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Tags: political | deadlock | voters | economy

End of Political Gridlock

End of Political Gridlock

(AP/John Bazemore)

Dr. Edward Yardeni By Wednesday, 16 November 2016 07:37 AM Current | Bio | Archive

Before the election, I was rooting for gridlock. I figured that our country and the financial markets would be better off if the results confirmed the wisdom of the Founding Fathers, who had established a system of checks and balances in our Constitution. The result, led by President-elect Donald Trump, was a resounding Republican landslide in Congress, state legislatures, and governorships.

Stocks soared on the news. Maybe I figured wrong. Over the next four years, we will see if our system, dominated by one party’s majority in every major branch of our government (but not in the media or the universities), can do right by our country and economy. I am optimistic. Stock investors perceive that the regime change will lead to a much more pro-business environment. That’s probably true, though the jury is still out on the protectionist leanings of the incoming President.

In any event, the majority party has a clear majority and can move forward without much opposition from the minority party, which clearly is in disarray.

Consider the following election results:

(1) One more state to go. The Democrats have lost control of so many state legislatures that the Republicans are within just one more of being able to start a “Convention of States” unopposed. Democrats now control only 13 state legislatures (26%). If they lose just one more, they fall below the percentage needed to stop constitutional amendments. Article 5 of the Constitution specifies that three-quarters of the states can vote to propose and ratify amendments to the Constitution. The Founders included this clause to balance the power between the states and the federal government.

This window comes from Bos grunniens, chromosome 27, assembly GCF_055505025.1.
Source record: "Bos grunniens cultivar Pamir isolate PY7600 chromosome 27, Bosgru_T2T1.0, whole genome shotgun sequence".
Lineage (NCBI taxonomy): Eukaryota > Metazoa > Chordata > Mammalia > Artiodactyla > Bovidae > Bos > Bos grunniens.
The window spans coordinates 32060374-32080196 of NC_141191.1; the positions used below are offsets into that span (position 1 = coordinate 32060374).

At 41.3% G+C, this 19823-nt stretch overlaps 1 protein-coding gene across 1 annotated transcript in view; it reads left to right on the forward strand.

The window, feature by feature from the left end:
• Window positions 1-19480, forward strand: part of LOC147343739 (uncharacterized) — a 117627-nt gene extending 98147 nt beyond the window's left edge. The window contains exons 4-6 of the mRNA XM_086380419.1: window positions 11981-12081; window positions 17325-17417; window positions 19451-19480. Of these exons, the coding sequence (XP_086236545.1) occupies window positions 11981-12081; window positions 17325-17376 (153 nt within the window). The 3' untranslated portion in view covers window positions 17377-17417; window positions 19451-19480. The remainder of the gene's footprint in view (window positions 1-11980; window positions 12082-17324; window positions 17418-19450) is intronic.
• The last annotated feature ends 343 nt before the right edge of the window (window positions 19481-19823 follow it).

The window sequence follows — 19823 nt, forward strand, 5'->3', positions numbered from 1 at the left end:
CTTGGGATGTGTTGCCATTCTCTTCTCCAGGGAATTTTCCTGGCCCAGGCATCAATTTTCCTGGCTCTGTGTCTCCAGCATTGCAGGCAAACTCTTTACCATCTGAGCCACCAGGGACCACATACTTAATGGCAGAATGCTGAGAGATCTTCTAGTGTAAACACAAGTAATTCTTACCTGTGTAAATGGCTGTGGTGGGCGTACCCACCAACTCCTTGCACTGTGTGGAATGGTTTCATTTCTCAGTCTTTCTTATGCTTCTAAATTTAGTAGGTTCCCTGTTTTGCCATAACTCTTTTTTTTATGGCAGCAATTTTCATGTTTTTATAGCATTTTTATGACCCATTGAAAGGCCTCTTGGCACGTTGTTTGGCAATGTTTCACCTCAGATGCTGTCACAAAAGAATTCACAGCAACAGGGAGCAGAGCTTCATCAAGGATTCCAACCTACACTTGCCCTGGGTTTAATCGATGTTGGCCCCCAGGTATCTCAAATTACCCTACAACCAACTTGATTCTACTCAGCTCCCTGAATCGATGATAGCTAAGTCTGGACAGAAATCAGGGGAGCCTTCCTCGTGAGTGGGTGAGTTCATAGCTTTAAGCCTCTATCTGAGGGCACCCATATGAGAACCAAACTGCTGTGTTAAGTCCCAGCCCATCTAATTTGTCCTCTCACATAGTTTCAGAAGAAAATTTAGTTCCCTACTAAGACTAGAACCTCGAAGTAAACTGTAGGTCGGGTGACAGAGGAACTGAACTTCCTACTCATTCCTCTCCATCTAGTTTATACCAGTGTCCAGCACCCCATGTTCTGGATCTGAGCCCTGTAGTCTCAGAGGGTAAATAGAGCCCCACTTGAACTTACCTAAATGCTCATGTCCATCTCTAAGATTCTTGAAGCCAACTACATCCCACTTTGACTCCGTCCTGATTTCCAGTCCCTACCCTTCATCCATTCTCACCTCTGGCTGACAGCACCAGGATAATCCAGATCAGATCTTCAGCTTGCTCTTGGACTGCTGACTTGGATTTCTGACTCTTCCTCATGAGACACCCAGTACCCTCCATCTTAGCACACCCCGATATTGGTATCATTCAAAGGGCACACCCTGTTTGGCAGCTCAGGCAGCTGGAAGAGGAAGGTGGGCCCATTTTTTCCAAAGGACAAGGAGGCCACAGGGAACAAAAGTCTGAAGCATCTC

(2) Dems decimated. Damage to the Democratic Party occurred even before the 2016 election. From 2008 through 2015, the Dems lost representation across the Senate (-10.2%), House (-19.3), state legislatures (-20.3), and governors (-35.7), according to a 11/10 analysis in The Washington Post. One of the untold stories of the Obama presidency is how singular his victory was, observed another 11/9 Washington Post article. It was titled: “The remarkably thin Democratic bench just got badly exposed.” It noted that Obama won over 330 electoral votes during both elections. But Democrats lost lots of battles in the Senate and House during 2010 and 2014. And they lost more than 900 state legislative seats during those two elections, according to Pew’s research.

(3) Losing the battlegrounds. Florida, Pennsylvania, Ohio, Wisconsin, and Iowa are the key states that turned from Obama blue to Trump red during this election cycle. Hillary Clinton captured slightly more of the popular vote at 47.85% versus Trump’s 47.23%. But the state-level wins propelled the GOP candidate to capture 290 electoral votes (20 more than needed to win) versus Clinton’s 232. That’s all according to data from the Associated Press, updated as of 11/15.

The BBC’s helpful 11/11 post-mortem on the contest included lots of relevant data. It noted that the Democrats lost points off of the national share of popular votes versus the 2012 election while the Republican share didn’t change much. A similar pattern translated to a loss of Florida’s 29 electoral votes, which previously went to Obama twice, by a slim 1% margin. The BBC observed that the strong population of older voters in Florida and their majority preference for Trump helped to tip the scales.

Another big blow to the Dems was the loss of Pennsylvania’s 20 electoral votes, which had gone blue over six prior elections. In the industrial North, Trump’s gains were supported by white working-class voters without a college degree, explained NPR. Lots of them had previously gravitated towards Obama. But this time, Trump spoke to them while Clinton did not.

(4) Up for re-election. Twenty-five Senate Democrat seats, including two aligned independents, are up for election two years from now, according to the Associated Press. Thirteen of them are from states that Trump won, or lost by a narrow margin. Only eight Republican seats are up for re-election. For now, it may be easier to get the support of the incumbent Democrats for the issues that are important to the conservative voter base that they’ll have to appeal to in 2018.

Dr. Ed Yardeni is the President of Yardeni Research, Inc., a provider of independent global investment strategy research.

© 2022 Newsmax Finance. All rights reserved.

The majority party has a clear majority and can move forward without much opposition from the minority party, which clearly is in disarray.
political, deadlock, voters, economy
Wednesday, 16 November 2016 07:37 AM
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